What four things should we keep after Kundra leaves?
- By Kurt Roemer
- Jul 26, 2011
Vivek Kundra has exerted profound influence as the first U.S. CIO. So much so, when he announced he would be leaving the position in August, people naturally wondered whether a successor could be found with similar depth of vision, energy and ability.
With the Cloud First initiative and the “25 Point Implementation Plan to Reform Federal Information Technology Management,” Vivek proved himself to be a patient listener, a fast learner and, above all, a catalyst for innovation and meaningful change.
What will — or should — remain of the IT governance programs and polices he set in motion?
The new U.S. CIO will undoubtedly bring a fresh perspective to help reshape and strengthen ongoing programs, and develop new policy initiatives that improve the governance and use of IT resources. As the new CIO and the Federal CIO Council chart the path forward, they must preserve certain basic elements of Kundra’s approach that have been essential for deploying secure, robust information technologies in support of agency operations and missions.
These elements are:
- A focus on measurement. “You can’t manage what you don’t measure,” the adage says. The measurement of the performance and progress of federal IT programs, both old and new, is important to ensure they achieve their goals. Transparency and accountability should also continue so that information and results are available for everyone to see. This enables agency leaders to use measured performance, rather than hunches and habits, to guide the way forward.
- A commitment to cloud computing. Kundra recognized the revolutionary capabilities of cloud computing as a new business model that enables unfettered access to information — anytime, anywhere and by any device. His Cloud First policy is helping agencies make the important shift to cloud computing, which will deliver enormous efficiencies and unlock countless opportunities for collaboration and expansion of services, and enhance civilian and military missions. It should be noted that Kundra supported public clouds as well as private clouds, and encouraged agencies to explore both avenues. As with other initiatives, he advocated a thorough evaluation of alternatives in terms of costs, benefits and risks.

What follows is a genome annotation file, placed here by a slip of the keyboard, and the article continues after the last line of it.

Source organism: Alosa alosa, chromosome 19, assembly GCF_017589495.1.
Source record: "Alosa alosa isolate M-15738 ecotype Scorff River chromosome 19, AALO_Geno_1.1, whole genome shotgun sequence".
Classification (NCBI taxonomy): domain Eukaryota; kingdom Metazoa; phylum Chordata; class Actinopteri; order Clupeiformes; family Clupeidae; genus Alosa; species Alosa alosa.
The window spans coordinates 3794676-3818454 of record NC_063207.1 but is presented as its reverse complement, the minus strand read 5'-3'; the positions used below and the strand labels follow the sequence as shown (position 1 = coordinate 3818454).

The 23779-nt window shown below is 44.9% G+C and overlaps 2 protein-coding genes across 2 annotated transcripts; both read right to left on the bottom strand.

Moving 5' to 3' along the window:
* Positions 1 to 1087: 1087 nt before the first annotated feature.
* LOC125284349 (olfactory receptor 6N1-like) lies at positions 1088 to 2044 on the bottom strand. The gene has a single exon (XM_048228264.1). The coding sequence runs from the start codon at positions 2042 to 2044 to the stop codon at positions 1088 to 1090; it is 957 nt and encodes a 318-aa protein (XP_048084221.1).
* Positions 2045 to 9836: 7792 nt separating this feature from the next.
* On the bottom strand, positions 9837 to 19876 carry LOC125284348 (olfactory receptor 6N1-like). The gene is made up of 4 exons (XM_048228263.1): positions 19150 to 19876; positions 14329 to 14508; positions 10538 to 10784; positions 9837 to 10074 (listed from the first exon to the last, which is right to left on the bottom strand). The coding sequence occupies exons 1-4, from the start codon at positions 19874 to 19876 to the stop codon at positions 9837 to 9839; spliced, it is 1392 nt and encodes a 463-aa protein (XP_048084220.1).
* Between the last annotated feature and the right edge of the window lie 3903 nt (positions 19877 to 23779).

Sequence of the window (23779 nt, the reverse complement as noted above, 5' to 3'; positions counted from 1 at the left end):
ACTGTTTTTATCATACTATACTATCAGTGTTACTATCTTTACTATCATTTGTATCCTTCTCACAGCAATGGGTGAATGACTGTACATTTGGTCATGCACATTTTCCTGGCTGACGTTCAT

- A robust FedRAMP program. Kundra understood the security risks and concerns associated with cloud computing. Therefore, he worked hard to ensure that the Federal Risk and Authorization Management Program addressed meaningful (but evolving) security assurance for agencies adopting cloud services. FedRAMP is a great example of transparency, as the program has been strengthened through a public comment process and the specification of continuous security monitoring processes to measure real-time compliance against federal security policies. By addressing the continued integrity of cloud security (which is often stronger than existing controls among smaller agencies), the evolution of FedRAMP will enable the government to confidently deploy cloud technologies and services.
- Strong White House support. As the first federal CIO, Kundra established a strong role for information governance within the federal government. He was successful because he had direct access to the president and support from top officials within the Office of Management and Budget. This wasn’t the only reason for his success, of course, but it was essential. The next CIO also will need continued OMB support and, at crucial junctures, the president’s ear, to continue serving as the champion of information governance.
Under Kundra’s leadership, federal agencies have dramatically improved how they acquire, manage and use information technologies to achieve mission goals. The federal CIO community has strongly endorsed the 25-point reform plan.
Based on extensive conversations with my counterparts in the federal IT contracting community, I believe industry also overwhelmingly supports the reform roadmap. If we maintain the basic elements of Kundra’s information governance approach, I am confident government and industry can work together to achieve our shared vision of IT programs and services.
Doing so, all of us can enhance collaboration, service delivery and mission effectiveness while dramatically lowering government’s costs.
“The future picture for Federal Government IT is exciting,” Kundra wrote in the 25-point plan.
I heartily agree.